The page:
3. Special Time. Life has a way of disconnecting us. Spending one-on-one time with each child daily is your most important tool to build trust, stay connected and help your child express his emotions. Most parents tell me that once they start daily Special Time, their problems with their child diminish dramatically, whether the problem is aggression between siblings, tantrums, or defiance.
4. Use Routines. You don't have to be a slave to the schedule, but regular routines minimize your job as head cop, reduce power struggles and increase your child's sense of safety. If you work with your child to take photos of the routine and make a chart, she can start taking charge of moving through the routine, so she doesn't resist as much.
5. Scheduled meltdowns. What's a scheduled meltdown? It's the same meltdown your child would have had at the playground or supermarket, except you give him a chance to have it at home, at your convenience. Yes, it is good for your child to cry, in your warm presence. Once he feels those scary emotions, they evaporate. He feels better and therefore acts better.
So welcome those tears; they're nature's way of healing us. When your child is cranky, aggressive, or simply seems unhappy, instead of sighing and hoping she'll snap out of it, think of those early warning signals like red lights on the dashboard. Time for some preventive maintenance in the form of a scheduled meltdown.
First, acknowledge any irritation you have at your child, and shift yourself to a more empathic frame of mind, so you can be compassionate. Is this easy? No. In fact, I wrote a whole book about it (or mostly about it): Peaceful Parent, Happy Kids: How to Stop Yelling and Start Connecting. The more you do this, the easier it becomes. But it's essential, because unless you do, your child won't feel safe enough to move past her anger to the more upsetting feelings that are behind both the anger and her "bad" behavior. So use one of the many posts on this website that show you how to shift yourself back into a calmer state, such as this one: When Your Child Makes You Want to Scream: 10 Steps To Calm.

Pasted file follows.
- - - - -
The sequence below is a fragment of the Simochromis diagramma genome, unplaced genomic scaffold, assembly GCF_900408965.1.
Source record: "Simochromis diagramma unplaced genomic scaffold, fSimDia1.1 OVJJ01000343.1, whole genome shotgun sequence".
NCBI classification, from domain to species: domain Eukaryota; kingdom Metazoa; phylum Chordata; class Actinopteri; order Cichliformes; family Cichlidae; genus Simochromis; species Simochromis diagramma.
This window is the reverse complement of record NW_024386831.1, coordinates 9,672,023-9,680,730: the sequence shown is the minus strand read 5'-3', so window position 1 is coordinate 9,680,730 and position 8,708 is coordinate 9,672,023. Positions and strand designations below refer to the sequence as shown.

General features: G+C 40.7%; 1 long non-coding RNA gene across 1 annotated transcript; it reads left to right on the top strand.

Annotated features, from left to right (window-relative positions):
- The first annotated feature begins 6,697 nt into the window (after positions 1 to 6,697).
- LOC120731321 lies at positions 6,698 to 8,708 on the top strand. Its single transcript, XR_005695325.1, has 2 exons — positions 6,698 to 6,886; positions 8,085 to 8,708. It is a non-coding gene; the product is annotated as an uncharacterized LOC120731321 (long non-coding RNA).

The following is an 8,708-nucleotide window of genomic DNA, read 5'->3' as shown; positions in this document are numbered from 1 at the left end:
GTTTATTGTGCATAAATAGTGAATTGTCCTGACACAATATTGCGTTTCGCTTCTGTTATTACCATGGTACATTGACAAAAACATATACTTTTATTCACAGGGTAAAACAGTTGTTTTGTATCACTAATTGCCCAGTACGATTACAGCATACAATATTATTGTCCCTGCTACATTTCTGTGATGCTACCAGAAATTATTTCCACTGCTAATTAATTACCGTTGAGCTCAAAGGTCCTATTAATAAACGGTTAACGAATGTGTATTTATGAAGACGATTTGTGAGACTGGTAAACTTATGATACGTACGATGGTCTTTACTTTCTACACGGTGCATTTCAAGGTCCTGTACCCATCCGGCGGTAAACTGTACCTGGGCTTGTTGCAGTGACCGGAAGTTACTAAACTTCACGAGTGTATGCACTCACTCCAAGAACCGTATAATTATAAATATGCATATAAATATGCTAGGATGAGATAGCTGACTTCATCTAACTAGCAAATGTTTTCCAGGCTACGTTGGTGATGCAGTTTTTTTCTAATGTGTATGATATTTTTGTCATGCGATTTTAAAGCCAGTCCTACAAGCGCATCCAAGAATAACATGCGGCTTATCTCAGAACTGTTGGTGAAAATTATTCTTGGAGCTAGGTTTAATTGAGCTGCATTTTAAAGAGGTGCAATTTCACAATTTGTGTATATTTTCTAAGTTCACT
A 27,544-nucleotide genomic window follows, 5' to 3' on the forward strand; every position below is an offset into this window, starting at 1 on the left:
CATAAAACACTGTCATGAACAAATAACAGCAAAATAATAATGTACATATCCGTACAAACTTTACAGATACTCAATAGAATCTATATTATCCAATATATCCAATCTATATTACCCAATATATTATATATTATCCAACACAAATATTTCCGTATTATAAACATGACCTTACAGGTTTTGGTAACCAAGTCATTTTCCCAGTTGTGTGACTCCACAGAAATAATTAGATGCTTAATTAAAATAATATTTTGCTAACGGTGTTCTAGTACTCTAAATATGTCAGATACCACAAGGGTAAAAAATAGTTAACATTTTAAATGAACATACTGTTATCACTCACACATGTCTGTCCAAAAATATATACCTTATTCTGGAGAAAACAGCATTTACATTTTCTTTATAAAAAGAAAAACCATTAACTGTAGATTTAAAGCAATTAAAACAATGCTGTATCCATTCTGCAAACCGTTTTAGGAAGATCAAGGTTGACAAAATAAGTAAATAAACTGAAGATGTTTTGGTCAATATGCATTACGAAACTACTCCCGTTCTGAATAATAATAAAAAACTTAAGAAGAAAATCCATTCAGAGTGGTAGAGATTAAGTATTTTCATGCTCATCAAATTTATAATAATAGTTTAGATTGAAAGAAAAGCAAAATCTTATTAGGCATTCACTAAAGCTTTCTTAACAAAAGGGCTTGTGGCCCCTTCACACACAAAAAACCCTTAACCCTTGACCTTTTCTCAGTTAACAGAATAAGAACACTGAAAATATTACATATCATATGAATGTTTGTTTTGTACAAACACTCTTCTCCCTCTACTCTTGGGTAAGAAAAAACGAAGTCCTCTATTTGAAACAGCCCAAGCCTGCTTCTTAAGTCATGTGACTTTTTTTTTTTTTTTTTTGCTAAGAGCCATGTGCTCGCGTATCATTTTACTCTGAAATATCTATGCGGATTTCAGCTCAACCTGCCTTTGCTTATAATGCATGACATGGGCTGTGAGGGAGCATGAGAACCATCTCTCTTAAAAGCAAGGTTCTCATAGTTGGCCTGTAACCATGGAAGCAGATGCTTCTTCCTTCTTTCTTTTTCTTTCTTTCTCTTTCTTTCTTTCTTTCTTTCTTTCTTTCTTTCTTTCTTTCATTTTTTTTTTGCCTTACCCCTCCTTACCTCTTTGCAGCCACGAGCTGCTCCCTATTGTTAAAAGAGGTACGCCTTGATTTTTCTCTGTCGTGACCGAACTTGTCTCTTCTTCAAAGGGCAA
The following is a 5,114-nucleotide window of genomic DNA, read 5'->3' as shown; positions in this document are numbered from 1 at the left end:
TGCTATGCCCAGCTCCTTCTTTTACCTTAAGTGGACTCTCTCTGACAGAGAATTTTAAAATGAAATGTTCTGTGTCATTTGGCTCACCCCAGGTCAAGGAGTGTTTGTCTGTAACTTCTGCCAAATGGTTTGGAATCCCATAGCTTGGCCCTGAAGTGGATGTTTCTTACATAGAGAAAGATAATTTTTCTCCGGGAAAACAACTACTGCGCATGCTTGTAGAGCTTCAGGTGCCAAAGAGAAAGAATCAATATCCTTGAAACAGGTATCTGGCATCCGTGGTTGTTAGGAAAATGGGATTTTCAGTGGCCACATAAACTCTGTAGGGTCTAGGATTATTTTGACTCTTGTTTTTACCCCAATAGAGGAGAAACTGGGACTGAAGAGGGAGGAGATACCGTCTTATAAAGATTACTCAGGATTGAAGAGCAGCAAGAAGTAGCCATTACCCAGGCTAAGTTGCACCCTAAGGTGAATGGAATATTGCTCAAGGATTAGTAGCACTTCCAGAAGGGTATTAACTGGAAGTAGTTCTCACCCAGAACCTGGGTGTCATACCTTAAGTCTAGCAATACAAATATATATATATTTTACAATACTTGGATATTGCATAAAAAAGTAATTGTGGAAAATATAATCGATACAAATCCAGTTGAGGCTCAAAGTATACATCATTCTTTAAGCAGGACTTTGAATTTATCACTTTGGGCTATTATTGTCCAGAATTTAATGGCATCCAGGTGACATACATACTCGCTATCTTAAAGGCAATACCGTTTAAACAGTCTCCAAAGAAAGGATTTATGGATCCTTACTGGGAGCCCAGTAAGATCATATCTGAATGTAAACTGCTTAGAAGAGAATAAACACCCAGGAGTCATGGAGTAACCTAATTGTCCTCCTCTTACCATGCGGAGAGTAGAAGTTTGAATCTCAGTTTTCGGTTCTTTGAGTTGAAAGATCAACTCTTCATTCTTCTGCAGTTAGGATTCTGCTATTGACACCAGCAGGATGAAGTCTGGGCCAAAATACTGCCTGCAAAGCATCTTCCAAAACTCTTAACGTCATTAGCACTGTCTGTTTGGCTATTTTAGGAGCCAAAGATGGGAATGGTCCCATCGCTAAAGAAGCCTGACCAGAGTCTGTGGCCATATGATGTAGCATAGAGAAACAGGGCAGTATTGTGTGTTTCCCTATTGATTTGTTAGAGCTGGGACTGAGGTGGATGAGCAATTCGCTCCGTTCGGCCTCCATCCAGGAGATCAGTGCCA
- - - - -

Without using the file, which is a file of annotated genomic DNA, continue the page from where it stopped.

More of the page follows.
Your goal is to help your child express what's going on. Most kids can't articulate it, of course, but if you help him, he can show you. How? Set a kind limit about whatever he's doing: "Sweetie, you're yelling, and that hurts my ears. Can you tell me what you want in an inside voice?" If he gets angry, ratchet up your empathy a notch: "Oh, Sweetie, I see you're upset...I'm sorry this is so hard." Behind his anger there are tears and fears, and your goal is to help him feel safe enough to go behind the anger to show you his hurts. If you can stay compassionate enough (which is the challenge for most parents), he'll cry.
Remember that showing you the more vulnerable feelings driving the anger is what's therapeutic, not the anger. He needs a witness to brave all that hurt, loneliness, powerlessness and fear that he's been stuffing down. If you can manage your own fear in the face of his big feelings and stay calm, your child will feel safe enough to cry and shake and sweat. Soon he'll be in your arms crying, and then back to his best self. And since you've gotten the meltdown out of the way at a time when you can really listen, you've just dodged the tantrum that would have happened next time you try to buckle him into his carseat.
So that's preventive maintenance. Children raised with empathy, roughhousing, special time, routines and scheduled meltdowns are better able to regulate their emotions, and therefore their behavior. So you can spend more time laughing and connecting, and less time in the breakdown lane.
Of course, this raises a number of other questions.
- What if your child is having a meltdown and another child needs you at the same time?
- What if your child gets angry, but never breaks through to tears?
- What if you have a strong-willed child who tests every single limit, no matter how consistent you are?
Stay tuned. These are our next three posts!